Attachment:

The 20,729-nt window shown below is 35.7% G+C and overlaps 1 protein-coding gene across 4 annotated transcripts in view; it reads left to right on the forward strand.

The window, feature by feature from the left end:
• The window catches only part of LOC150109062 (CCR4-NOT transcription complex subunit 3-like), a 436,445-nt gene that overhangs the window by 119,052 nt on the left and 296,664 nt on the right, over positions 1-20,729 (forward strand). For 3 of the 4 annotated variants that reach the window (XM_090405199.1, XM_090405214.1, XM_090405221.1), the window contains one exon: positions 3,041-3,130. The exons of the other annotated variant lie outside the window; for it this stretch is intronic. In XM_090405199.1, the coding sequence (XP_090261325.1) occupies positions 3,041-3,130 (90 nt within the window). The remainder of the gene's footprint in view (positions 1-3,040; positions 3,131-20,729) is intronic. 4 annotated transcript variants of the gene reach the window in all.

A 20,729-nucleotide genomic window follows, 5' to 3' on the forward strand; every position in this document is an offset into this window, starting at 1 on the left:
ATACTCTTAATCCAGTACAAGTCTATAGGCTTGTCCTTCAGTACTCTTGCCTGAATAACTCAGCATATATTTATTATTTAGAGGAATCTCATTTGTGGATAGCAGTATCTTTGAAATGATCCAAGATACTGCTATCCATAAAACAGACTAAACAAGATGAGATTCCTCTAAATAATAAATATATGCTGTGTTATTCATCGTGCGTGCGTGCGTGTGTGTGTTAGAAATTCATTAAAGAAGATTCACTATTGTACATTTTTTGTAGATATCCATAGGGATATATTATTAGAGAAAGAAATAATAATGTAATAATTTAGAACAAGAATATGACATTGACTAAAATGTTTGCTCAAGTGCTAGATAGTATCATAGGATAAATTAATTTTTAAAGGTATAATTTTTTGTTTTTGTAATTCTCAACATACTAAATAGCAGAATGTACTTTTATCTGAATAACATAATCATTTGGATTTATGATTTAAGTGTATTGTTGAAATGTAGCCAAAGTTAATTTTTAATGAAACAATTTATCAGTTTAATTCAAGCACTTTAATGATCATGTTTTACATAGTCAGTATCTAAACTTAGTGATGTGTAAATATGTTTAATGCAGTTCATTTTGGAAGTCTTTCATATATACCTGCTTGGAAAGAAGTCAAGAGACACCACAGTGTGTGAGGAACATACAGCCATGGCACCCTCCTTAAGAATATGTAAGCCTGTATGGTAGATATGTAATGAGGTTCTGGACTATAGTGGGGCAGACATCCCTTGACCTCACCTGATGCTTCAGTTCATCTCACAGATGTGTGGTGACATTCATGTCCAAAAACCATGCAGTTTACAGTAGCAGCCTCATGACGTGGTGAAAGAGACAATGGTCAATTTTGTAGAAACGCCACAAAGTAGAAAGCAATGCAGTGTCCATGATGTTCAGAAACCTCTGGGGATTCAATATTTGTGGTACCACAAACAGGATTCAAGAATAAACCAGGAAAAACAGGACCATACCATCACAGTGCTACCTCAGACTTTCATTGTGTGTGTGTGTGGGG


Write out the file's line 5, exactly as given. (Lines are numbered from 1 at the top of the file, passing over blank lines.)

ATACTCTTAATCCAGTACAAGTCTATAGGCTTGTCCTTCAGTACTCTTGCCTGAATAACTCAGCATATATTTATTATTTAGAGGAATCTCATTTGTGGATAGCAGTATCTTTGAAATGATCCAAGATACTGCTATCCATAAAACAGACTAAACAAGATGAGATTCCTCTAAATAATAAATATATGCTGTGTTATTCATCGTGCGTGCGTGCGTGTGTGTGTTAGAAATTCATTAAAGAAGATTCACTATTGTACATTTTTTGTAGATATCCATAGGGATATATTATTAGAGAAAGAAATAATAATGTAATAATTTAGAACAAGAATATGACATTGACTAAAATGTTTGCTCAAGTGCTAGATAGTATCATAGGATAAATTAATTTTTAAAGGTATAATTTTTTGTTTTTGTAATTCTCAACATACTAAATAGCAGAATGTACTTTTATCTGAATAACATAATCATTTGGATTTATGATTTAAGTGTATTGTTGAAATGTAGCCAAAGTTAATTTTTAATGAAACAATTTATCAGTTTAATTCAAGCACTTTAATGATCATGTTTTACATAGTCAGTATCTAAACTTAGTGATGTGTAAATATGTTTAATGCAGTTCATTTTGGAAGTCTTTCATATATACCTGCTTGGAAAGAAGTCAAGAGACACCACAGTGTGTGAGGAACATACAGCCATGGCACCCTCCTTAAGAATATGTAAGCCTGTATGGTAGATATGTAATGAGGTTCTGGACTATAGTGGGGCAGACATCCCTTGACCTCACCTGATGCTTCAGTTCATCTCACAGATGTGTGGTGACATTCATGTCCAAAAACCATGCAGTTTACAGTAGCAGCCTCATGACGTGGTGAAAGAGACAATGGTCAATTTTGTAGAAACGCCACAAAGTAGAAAGCAATGCAGTGTCCATGATGTTCAGAAACCTCTGGGGATTCAATATTTGTGGTACCACAAACAGGATTCAAGAATAAACCAGGAAAAACAGGACCATACCATCACAGTGCTACCTCAGACTTTCATTGTGTGTGTGTGTGGGG